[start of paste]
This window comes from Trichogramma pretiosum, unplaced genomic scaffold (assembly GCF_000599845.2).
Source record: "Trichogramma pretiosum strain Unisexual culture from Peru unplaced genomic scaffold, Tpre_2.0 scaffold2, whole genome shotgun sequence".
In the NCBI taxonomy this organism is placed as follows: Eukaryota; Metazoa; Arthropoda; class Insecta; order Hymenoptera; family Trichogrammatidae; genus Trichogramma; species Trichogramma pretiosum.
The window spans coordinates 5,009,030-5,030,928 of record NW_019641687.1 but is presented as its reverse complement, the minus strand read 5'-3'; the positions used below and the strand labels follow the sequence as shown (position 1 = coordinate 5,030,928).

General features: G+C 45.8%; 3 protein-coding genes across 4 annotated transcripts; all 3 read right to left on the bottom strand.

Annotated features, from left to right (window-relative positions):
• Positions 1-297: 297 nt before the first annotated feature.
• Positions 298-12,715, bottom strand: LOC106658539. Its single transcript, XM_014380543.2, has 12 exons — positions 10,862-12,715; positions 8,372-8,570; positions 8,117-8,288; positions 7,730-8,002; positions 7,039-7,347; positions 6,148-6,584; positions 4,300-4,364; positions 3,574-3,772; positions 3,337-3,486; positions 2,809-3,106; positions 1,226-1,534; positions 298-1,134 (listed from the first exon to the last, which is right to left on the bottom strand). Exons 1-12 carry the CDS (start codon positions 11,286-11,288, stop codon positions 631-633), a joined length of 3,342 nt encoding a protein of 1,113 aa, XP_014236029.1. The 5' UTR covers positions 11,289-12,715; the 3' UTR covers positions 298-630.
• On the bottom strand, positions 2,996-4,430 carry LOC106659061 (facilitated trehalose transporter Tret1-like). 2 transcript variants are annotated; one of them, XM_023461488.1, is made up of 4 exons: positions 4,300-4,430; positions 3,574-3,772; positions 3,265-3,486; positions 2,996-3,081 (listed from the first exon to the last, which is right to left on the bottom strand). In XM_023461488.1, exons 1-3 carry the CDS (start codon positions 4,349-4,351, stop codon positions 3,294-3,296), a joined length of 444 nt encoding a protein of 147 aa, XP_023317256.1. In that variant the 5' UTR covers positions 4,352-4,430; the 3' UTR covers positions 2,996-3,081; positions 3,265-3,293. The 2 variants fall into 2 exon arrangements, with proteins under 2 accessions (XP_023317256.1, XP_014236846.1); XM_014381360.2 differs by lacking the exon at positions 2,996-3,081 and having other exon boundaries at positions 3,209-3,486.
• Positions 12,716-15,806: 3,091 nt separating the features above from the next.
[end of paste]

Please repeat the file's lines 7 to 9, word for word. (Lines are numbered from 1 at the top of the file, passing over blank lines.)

• Positions 1-297: 297 nt before the first annotated feature.
• Positions 298-12,715, bottom strand: LOC106658539. Its single transcript, XM_014380543.2, has 12 exons — positions 10,862-12,715; positions 8,372-8,570; positions 8,117-8,288; positions 7,730-8,002; positions 7,039-7,347; positions 6,148-6,584; positions 4,300-4,364; positions 3,574-3,772; positions 3,337-3,486; positions 2,809-3,106; positions 1,226-1,534; positions 298-1,134 (listed from the first exon to the last, which is right to left on the bottom strand). Exons 1-12 carry the CDS (start codon positions 11,286-11,288, stop codon positions 631-633), a joined length of 3,342 nt encoding a protein of 1,113 aa, XP_014236029.1. The 5' UTR covers positions 11,289-12,715; the 3' UTR covers positions 298-630.
• On the bottom strand, positions 2,996-4,430 carry LOC106659061 (facilitated trehalose transporter Tret1-like). 2 transcript variants are annotated; one of them, XM_023461488.1, is made up of 4 exons: positions 4,300-4,430; positions 3,574-3,772; positions 3,265-3,486; positions 2,996-3,081 (listed from the first exon to the last, which is right to left on the bottom strand). In XM_023461488.1, exons 1-3 carry the CDS (start codon positions 4,349-4,351, stop codon positions 3,294-3,296), a joined length of 444 nt encoding a protein of 147 aa, XP_023317256.1. In that variant the 5' UTR covers positions 4,352-4,430; the 3' UTR covers positions 2,996-3,081; positions 3,265-3,293. The 2 variants fall into 2 exon arrangements, with proteins under 2 accessions (XP_023317256.1, XP_014236846.1); XM_014381360.2 differs by lacking the exon at positions 2,996-3,081 and having other exon boundaries at positions 3,209-3,486.